These are some notes I took from Dr Eccles’ talk at the above conference. They aren’t very structured or organised, but I’ve gone over them post-hoc to add a few slides from his talk and hopefully they spark some food for thought. I’ve published them here more as a record for my own personal use.
Embedding digital within leadership. What are the skills we need? Clinical, digital and operational – these people are the future leaders. NHS is moving towards being a digital business:
- Digital will be so baked into everything we do, that info and tech competence will no longer be seen as a ‘nice to have’ or specialist knowledge, instead it will be recognised as a fundamental skill of all clinical leaders
- Non Clinical and Clinical Leaders alike, and CEOs will not be able to work effectively in the healthcare world to come without a deep and thorough understanding of the benefits and use of data, digital health tools, cyber security threat and defences.
Over the last five months, what has Dr Eccles done & learned? Signed a memorandum of understanding between NHS Digital and Home Office. Then the national data sharing opt out. Thinks GDPR has woken the population up about control of their data. Navigating between NHS England, NHS Digital and NHS Improvement.
Happy to be making great progress:
- Local health and care records nationwide in progress.
- NHS app is going into beta and then will be live to citizens next year.
- Supporting trusts to become GDEs
- Artificial intelligence becoming part of clinical triage systems
Roadmap for empower the person programme:
For Dr Eccles, the most important piece is the interoperable record to allow data movement. The majority of clinicians don’t enjoy their interactions with the computer. Dr Eccles described that when he was a patient, a ward round consists of a circle of the backs of computers on wheels surrounding your bed with disembodied voices floating over them.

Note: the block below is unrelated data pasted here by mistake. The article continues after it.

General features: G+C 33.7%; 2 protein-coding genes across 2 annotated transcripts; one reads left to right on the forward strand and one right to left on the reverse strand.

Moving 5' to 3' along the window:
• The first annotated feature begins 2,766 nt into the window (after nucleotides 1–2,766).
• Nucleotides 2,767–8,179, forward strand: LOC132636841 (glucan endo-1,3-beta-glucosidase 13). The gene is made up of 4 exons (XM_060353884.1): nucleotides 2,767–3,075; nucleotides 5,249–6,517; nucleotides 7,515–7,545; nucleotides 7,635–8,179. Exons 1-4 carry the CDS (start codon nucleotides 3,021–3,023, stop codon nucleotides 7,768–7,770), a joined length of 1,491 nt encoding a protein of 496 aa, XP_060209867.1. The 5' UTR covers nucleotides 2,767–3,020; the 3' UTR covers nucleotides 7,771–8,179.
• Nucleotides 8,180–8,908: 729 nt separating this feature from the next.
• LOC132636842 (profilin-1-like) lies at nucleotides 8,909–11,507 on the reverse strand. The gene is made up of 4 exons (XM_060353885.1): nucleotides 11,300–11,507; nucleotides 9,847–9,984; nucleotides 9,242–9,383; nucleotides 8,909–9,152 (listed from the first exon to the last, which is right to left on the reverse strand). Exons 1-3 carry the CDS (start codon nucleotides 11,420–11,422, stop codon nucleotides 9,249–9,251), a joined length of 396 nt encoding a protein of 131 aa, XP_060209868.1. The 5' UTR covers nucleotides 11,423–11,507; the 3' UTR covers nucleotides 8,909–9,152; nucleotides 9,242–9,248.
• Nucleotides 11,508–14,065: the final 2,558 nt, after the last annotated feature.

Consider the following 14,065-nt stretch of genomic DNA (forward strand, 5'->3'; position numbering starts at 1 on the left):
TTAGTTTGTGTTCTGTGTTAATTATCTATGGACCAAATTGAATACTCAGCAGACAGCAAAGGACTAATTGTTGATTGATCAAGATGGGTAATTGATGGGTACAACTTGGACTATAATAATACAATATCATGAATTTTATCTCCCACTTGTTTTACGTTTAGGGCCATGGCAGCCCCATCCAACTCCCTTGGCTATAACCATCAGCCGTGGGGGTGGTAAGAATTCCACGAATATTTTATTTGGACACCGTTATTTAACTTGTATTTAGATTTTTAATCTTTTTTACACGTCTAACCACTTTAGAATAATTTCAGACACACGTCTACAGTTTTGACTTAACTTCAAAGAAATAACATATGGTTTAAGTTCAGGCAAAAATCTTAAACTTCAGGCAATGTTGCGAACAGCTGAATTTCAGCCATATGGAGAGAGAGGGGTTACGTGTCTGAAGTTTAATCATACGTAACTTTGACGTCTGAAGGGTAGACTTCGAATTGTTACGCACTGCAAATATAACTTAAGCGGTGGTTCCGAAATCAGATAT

Talked about the Personal Health Record – the standard method used by the Veteran’s Association in USA – they can check their record before their appointment, make an agenda, and discuss their agenda with their clinicians.
Should be automating everything possible.
Need data for business intelligence:
- Real time comparisons
- Improving safety
- Better planning
- Understanding efficiency
Thinks we should be transparent with safety statistics, and publishing our pathways to compare efficiency.
The NHS England approach to digital transformation:
- Empower people
- Support clinicians
- Integrate services
- Manage the system – the system should be able to understand itself and improve itself
- Create the future
We’ve barely scratched the surface of where wearables could take us. We’re not ready for everyone to be using them and pushing them into the personal record.
The core interoperability priorities:
- Staff ID
- Citizen ID
- Dates and scheduling
- Basic observations – standardise all the datasets for the NEWS2 score
- Basic pathology
- Diagnostic codes
Enabling AI in health – this will require a regulatory framework + a code of conduct which Indra Joshi is working on – exciting! The first opportunities will probably be in the non-clinical realm.
The 10 year strategy. The centre has a job to enable the organisations at the periphery to do great things – and to find those things, find out why it works and help them roll out. He wants to help SMEs interact better with the NHS – eg deliberately ignoring rules about 3 years of accounts and procurement.
Lastly discussed working with new Health Secretary Matt Hancock – how extremely passionate he is about technology and how he is talking the right language about data interoperability.